• I checked out that PDF, and it is full of errors and misconceptions. Certainly I’m with the author, and with just about everyone here, on the pleasure and vitality of mathematical play.

      But as far as elementary and secondary education, the author does not know what he is talking about. He asserts that students are introduced to the triangle area formula with no context or motivation. In reality, maths books usually introduce the formula exactly as he recommends, by seeing a triangle as half a rectangle. Similarly for the negative exponents example. The author asserts that students learn formulas and drills with no motivation as to their meaning or why they are required. Again, the stuff he recommends and falsely asserts is not taught, is in fact taught, every time. That’s exactly what is done; negative exponents are introduced as an extension of the initial idea, just as he recommends.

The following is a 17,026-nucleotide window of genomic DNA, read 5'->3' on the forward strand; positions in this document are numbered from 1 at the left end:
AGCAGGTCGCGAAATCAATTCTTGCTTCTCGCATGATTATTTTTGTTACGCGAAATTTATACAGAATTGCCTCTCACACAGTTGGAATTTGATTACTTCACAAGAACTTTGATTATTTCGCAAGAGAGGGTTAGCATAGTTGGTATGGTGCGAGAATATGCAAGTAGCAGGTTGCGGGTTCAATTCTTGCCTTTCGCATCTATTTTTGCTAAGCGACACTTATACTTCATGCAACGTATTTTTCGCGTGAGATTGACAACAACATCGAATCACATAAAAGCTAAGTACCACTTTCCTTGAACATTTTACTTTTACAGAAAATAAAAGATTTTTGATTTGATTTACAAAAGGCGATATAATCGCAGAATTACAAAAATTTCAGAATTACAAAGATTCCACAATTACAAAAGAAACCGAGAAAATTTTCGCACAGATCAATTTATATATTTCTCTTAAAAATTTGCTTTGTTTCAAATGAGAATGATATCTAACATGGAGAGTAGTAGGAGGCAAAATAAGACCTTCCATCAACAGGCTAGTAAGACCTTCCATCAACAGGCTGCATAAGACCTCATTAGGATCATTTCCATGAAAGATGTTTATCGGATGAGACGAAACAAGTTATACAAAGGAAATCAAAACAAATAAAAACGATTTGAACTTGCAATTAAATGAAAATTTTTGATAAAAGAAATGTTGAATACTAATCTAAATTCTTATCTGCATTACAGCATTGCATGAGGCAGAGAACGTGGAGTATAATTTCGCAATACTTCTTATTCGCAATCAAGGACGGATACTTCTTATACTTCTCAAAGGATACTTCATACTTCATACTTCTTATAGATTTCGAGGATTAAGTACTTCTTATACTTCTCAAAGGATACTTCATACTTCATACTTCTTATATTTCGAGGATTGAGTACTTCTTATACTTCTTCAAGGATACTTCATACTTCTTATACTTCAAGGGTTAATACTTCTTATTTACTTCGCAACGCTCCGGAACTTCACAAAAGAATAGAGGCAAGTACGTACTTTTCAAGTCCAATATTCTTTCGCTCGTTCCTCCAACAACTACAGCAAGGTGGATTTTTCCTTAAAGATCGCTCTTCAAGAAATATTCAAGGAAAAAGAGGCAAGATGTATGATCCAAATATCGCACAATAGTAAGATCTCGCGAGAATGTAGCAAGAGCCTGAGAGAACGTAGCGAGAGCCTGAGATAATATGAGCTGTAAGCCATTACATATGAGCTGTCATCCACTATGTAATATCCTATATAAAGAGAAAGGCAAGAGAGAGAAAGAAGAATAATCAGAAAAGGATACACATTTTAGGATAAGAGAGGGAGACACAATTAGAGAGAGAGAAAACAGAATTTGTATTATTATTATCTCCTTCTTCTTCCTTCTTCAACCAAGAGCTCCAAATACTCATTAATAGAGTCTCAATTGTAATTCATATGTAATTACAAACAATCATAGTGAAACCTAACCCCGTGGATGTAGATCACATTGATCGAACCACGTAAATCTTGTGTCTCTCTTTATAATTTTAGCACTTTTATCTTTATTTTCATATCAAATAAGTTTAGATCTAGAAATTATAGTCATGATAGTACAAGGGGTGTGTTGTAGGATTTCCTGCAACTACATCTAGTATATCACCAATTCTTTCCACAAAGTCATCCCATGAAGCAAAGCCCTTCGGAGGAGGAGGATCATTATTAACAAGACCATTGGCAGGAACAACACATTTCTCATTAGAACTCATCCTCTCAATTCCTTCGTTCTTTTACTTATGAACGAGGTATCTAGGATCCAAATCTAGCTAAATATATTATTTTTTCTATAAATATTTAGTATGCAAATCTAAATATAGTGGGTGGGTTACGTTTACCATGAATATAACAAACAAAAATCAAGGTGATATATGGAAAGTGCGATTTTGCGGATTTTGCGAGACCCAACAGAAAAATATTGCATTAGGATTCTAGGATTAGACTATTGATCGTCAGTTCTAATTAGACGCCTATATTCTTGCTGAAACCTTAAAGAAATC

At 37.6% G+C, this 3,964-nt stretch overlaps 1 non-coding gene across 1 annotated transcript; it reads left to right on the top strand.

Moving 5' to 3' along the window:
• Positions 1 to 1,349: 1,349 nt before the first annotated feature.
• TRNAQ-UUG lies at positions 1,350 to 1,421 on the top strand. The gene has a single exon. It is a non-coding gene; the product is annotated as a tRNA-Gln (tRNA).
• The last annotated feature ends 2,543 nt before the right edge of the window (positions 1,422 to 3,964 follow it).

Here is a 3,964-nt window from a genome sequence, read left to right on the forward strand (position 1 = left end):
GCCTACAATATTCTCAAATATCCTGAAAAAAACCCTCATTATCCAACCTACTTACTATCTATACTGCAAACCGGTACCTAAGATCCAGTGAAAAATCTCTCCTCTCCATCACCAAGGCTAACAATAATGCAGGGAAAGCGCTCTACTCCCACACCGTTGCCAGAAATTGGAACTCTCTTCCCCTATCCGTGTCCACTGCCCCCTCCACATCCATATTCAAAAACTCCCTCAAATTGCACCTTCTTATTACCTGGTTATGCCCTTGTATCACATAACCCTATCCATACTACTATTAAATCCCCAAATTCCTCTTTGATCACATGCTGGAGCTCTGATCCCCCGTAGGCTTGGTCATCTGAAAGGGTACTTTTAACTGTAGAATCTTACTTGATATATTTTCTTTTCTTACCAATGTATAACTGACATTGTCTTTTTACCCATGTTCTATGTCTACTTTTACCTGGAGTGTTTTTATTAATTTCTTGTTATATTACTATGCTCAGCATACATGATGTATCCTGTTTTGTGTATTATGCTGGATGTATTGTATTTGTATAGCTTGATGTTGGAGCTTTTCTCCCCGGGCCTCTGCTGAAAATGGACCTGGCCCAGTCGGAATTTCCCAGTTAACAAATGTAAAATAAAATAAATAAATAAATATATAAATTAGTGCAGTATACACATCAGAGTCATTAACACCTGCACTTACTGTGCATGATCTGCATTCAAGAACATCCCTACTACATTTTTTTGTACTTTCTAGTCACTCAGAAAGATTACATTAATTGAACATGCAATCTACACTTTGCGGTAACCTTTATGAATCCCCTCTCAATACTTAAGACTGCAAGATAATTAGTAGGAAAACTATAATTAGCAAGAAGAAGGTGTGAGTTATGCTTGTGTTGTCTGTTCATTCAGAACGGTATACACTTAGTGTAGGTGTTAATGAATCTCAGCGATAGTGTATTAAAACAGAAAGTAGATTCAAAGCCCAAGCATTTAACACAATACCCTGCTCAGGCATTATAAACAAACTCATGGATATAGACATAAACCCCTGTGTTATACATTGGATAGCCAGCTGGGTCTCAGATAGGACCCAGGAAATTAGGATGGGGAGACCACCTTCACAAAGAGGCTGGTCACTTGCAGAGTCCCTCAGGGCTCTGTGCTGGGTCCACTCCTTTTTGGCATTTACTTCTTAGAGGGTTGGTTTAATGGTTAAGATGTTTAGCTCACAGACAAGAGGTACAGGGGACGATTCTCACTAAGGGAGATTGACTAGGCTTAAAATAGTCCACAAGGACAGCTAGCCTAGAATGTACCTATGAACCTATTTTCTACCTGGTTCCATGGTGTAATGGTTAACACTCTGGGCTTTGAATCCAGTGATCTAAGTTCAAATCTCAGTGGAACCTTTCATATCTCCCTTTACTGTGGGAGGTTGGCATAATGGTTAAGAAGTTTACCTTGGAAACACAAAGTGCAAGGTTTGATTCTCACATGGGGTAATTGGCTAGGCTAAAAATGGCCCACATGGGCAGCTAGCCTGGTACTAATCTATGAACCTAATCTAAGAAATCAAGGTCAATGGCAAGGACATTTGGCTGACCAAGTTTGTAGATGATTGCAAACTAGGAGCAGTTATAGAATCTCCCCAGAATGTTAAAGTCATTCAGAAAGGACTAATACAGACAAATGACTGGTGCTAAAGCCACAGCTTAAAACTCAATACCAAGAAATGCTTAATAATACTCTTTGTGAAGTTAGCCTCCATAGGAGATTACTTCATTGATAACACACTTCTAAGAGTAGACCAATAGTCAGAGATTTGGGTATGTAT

In short, he says: they do X but should do Y instead. In reality, books and teachers do Y already. He doesn’t know what he’s talking about.

      I’m afraid that my view is simpler and much less complimentary to human nature. The vast majority of children, teens, and adults alike, don’t enjoy mental effort. See, the kids don’t care about the great concept that is negative exponents. They want their Justin Bieber. Don’t care about how easy it is to grasp the area formula by looking at pictures. They want their videogames.

      I don’t enjoy holding this view; I wish I did not. Please, prove me wrong. I’m not being sarcastic; please give me a rationally compelling reason to change my opinion.